Review of The Rum Diary
Director Bruce Robinson’s stylish new adaptation of Hunter S. Thompson’s only ‘serious’ novel is more than just a Johnny Depp vanity project. Not content with merely producing it, the irritating pirate lays down his cutlass, returning to the screen as a fledgling version of the drug-addled journo he played in 1998 cult film Fear and Loathing in Las Vegas. In The Rum Diary, the bright lights of 1971’s Las Vegas are replaced by the white beaches and bright hotels of 1960s Puerto Rico, while the tipple of the title replaces the “galaxy of uppers, downers, screamers, laughers”… well, for the most part.
Depp plays Paul Kemp – a rum swilling prototype of Thompson alias ‘Raoul Duke’ – with a relaxed passivity seldom seen in his previous roles, exploding occasionally into more familiar bouts of silliness, vulgarity and passion. Kemp arrives at the island’s American newspaper the San Juan Star looking for his own piece of the American dream in this “sea of money”. He soon finds it in the crooked get-rich-quick scheme (and stunning girlfriend) of slick businessman Sanderson (Aaron Eckhart). Hired by Sanderson to write a brochure with which to attract investment to an unspoilt island paradise, Kemp soon finds himself sickened by the destructive greed of corporate America. “They know the price of everything,” he says, quoting Oscar Wilde, “and the value of nothing”.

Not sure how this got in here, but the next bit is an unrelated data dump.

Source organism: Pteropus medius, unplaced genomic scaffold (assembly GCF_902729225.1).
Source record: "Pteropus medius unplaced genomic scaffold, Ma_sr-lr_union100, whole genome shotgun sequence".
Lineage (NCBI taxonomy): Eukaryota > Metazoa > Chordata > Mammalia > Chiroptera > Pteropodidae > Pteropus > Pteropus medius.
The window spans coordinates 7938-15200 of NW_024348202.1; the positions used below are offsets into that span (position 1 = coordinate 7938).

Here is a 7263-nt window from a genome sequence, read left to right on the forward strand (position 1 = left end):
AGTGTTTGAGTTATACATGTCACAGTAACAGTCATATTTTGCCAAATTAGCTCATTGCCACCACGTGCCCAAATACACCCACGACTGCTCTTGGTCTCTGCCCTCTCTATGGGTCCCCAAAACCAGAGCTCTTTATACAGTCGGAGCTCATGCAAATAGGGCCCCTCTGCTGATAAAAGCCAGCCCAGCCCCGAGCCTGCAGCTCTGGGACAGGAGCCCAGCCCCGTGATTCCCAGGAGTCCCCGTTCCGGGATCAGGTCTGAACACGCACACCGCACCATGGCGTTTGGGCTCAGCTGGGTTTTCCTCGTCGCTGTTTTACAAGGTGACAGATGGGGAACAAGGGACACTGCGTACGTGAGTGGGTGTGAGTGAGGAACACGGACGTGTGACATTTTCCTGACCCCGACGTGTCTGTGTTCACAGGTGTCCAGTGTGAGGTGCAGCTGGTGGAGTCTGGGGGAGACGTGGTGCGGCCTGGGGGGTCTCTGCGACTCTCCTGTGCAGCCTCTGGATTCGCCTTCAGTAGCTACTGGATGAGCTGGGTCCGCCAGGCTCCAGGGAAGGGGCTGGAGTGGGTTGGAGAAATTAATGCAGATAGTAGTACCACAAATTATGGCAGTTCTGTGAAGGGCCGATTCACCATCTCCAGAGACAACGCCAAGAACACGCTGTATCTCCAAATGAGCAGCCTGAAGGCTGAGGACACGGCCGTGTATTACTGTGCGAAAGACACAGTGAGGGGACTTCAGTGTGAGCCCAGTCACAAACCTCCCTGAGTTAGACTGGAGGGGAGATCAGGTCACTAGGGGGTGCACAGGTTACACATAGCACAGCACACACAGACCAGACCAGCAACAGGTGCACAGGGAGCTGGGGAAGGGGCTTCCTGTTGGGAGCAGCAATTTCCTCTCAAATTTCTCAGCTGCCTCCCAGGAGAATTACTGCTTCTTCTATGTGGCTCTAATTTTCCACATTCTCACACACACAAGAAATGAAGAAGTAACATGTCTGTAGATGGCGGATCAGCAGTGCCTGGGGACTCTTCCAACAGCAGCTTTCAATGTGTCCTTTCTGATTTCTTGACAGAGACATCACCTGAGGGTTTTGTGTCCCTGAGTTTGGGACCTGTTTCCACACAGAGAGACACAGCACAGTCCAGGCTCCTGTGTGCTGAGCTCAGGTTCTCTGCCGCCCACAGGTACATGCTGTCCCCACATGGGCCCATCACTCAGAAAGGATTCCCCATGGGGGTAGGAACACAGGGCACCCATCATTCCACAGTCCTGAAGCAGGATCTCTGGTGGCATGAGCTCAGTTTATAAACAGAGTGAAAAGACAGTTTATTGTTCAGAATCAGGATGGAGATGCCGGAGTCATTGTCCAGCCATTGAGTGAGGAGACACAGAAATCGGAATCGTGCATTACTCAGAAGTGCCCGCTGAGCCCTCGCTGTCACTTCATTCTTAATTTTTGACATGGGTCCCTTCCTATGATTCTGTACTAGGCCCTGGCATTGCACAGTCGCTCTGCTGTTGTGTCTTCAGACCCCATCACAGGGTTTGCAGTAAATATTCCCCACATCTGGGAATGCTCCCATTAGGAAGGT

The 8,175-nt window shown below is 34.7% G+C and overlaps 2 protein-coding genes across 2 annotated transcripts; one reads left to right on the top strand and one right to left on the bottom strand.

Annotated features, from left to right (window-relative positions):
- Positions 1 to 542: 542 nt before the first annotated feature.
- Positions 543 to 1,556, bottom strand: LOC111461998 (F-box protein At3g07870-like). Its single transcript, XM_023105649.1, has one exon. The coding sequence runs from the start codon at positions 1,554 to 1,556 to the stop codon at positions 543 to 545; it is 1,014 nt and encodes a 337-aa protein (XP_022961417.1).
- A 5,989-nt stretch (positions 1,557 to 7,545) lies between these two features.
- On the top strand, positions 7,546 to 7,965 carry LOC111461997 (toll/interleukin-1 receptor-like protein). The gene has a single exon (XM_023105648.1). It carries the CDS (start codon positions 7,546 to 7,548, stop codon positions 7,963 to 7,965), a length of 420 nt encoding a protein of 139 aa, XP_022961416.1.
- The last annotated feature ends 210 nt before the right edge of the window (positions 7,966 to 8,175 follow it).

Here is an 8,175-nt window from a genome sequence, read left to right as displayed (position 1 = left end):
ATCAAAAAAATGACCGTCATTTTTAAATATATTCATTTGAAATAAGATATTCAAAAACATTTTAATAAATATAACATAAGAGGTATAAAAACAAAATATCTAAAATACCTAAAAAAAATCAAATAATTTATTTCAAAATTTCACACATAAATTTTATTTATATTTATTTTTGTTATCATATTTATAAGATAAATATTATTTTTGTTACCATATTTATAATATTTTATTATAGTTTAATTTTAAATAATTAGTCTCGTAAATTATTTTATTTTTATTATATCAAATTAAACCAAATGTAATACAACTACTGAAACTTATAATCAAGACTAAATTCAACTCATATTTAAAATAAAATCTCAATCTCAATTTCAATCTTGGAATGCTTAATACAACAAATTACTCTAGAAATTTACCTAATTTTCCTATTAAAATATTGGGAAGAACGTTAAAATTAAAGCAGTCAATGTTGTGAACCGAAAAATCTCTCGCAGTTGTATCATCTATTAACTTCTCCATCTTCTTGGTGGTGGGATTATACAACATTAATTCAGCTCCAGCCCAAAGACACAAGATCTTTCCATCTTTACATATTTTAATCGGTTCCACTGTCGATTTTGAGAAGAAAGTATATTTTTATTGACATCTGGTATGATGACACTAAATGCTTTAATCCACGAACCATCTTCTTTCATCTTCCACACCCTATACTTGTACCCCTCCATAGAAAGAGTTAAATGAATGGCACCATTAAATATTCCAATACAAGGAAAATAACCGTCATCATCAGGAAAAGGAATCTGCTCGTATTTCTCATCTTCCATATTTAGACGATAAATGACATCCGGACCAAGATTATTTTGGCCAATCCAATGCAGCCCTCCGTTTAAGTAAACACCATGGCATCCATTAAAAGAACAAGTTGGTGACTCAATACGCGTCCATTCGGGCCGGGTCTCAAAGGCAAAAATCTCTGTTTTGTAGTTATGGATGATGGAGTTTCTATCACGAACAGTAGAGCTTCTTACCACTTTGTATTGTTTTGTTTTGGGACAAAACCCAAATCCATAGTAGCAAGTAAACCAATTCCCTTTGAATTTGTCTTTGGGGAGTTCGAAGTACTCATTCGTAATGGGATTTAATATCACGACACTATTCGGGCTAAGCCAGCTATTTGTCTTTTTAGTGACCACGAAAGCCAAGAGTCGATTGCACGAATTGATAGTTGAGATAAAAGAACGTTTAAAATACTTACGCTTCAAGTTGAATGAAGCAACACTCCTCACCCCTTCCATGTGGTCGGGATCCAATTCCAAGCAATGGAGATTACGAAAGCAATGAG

Although beautifully shot, and lovingly crafted (with more than a little reverence for the source material), the film doesn’t quite succeed in all respects. It’s a little long, and some of the scenes could have been trimmed down or cut altogether, while the focus of the plot seems to wobble almost as violently as the vision of the story’s central characters. Despite its faults the film is enjoyable. Intermittently horrific and hilarious, it is, like all Thompson’s best work, constantly and deeply thought-provoking.
Depp, decent throughout, is overshadowed at many points by his co-stars, particularly by Michael Rispoli’s utterly convincing portrayal of staff photographer Sala, and Giovani Ribisi’s hilariously over the top performance as the substance-abusing, Hitler obsessed, alcoholic journo Moburg. Amber Heard plays Kemp’s love interest Chenault with all the sex, sass and danger required of any beautiful, blonde representative of the American dream, while Richard Jenkins does a good enough job as Lotterman, the cynical, wig wearing editor of the failing newspaper.
Close to the novel in many ways, the film departs from it at a crucial point, perhaps explaining the lack of focus. Whereas the novel is primarily an homage to the style and themes of The Great Gatsby (Thompson proudly admitted to teaching himself to write by retyping Fitzgerald’s Great American Novel), the film is more a tribute to Thompson’s later inimitable style of ‘Gonzo’ journalism – a style with which he repeatedly challenged, and occasionally defeated, “the bastards” of American politics.
Peppered with incisive quotes presumably lifted from Thompson’s later work, the film charts Kemp’s burgeoning awareness of the sinister realities of American expansionism. Confronted by a world of injustice and despondency, Kemp struggles to find an alternative to the paranoid mental ruin of Moburg and the cynical opportunism of Sanderson and Lotterman – and like his conflicted and deeply flawed creator, the Paul Kemp of the film comes out fighting.